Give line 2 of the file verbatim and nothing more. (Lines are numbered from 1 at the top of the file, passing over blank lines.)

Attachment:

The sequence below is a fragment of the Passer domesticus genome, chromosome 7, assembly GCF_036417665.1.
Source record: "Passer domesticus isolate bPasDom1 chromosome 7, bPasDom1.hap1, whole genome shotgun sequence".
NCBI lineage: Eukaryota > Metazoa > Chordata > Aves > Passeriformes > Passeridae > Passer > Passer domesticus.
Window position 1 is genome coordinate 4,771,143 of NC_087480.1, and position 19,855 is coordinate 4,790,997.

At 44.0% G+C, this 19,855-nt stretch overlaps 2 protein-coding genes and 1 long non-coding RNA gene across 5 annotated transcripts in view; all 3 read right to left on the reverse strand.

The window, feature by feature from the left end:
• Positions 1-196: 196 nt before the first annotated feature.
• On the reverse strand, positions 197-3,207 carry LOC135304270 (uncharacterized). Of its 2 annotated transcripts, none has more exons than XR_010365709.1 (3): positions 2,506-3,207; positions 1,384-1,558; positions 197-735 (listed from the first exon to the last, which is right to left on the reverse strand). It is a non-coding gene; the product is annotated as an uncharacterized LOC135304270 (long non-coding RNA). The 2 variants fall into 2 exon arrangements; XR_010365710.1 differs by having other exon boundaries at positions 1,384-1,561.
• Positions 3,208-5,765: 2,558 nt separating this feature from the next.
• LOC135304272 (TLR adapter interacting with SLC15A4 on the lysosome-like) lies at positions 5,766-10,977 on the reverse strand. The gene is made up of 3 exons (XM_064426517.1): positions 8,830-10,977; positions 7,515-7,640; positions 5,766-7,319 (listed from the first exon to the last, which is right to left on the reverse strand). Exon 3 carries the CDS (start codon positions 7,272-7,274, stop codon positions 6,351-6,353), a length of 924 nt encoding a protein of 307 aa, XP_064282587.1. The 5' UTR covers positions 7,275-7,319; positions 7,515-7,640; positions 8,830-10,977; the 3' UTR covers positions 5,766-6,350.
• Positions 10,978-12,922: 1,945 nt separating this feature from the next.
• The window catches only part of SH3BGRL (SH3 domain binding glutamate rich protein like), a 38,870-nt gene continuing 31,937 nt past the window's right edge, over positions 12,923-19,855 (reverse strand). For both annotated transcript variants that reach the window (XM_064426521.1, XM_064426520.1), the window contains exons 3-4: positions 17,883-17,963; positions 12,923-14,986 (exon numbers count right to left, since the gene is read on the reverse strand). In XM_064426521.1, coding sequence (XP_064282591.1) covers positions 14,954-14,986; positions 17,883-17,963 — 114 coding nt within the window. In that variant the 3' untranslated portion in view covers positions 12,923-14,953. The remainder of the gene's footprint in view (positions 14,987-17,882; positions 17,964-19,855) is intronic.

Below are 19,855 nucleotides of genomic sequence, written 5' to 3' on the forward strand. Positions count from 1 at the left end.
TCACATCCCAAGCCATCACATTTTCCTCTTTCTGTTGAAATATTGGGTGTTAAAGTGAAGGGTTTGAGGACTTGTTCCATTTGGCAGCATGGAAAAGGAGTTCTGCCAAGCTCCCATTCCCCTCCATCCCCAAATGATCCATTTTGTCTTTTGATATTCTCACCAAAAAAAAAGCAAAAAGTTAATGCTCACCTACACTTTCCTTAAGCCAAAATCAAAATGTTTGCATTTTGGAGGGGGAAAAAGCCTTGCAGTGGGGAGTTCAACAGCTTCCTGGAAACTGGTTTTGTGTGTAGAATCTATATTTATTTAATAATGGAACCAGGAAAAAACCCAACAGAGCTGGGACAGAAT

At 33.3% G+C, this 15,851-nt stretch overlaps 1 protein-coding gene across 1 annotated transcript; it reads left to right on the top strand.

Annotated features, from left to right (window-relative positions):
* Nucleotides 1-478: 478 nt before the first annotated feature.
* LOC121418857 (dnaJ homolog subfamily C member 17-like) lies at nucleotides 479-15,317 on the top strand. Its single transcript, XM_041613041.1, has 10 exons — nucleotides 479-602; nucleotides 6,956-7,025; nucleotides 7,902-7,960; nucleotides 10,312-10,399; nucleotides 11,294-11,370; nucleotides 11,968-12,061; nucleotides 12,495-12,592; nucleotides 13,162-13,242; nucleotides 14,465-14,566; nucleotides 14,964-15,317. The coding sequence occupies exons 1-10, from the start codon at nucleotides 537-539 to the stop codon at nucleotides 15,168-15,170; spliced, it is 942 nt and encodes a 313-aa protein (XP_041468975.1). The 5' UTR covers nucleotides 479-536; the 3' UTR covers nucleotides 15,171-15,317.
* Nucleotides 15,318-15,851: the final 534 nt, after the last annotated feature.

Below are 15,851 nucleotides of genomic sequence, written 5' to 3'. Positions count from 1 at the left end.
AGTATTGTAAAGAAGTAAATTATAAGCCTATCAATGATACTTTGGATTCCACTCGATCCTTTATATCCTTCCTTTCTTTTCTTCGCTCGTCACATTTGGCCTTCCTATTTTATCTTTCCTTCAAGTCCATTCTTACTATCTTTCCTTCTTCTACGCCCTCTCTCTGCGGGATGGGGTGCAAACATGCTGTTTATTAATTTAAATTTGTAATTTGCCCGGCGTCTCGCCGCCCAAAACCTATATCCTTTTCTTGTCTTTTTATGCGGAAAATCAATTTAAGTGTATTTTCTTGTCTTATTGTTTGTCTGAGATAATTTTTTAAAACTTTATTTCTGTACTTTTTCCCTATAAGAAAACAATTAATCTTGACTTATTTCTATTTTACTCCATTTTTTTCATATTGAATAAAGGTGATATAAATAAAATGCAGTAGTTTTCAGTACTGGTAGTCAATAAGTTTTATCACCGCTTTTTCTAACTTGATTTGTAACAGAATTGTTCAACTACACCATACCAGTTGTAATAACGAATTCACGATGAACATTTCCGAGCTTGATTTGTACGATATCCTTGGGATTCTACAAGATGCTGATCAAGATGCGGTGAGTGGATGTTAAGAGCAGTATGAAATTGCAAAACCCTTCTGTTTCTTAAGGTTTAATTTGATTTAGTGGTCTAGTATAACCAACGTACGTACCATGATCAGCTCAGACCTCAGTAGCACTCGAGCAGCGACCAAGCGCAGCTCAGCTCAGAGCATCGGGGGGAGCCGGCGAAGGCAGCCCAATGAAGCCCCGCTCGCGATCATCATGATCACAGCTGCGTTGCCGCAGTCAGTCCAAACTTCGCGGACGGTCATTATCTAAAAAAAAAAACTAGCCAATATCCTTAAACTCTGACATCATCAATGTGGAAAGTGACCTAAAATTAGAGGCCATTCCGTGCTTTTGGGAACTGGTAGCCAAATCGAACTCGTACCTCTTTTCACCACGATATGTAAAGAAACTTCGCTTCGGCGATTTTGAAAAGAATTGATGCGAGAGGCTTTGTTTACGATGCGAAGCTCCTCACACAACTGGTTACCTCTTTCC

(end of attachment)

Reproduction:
Source record: "Passer domesticus isolate bPasDom1 chromosome 7, bPasDom1.hap1, whole genome shotgun sequence".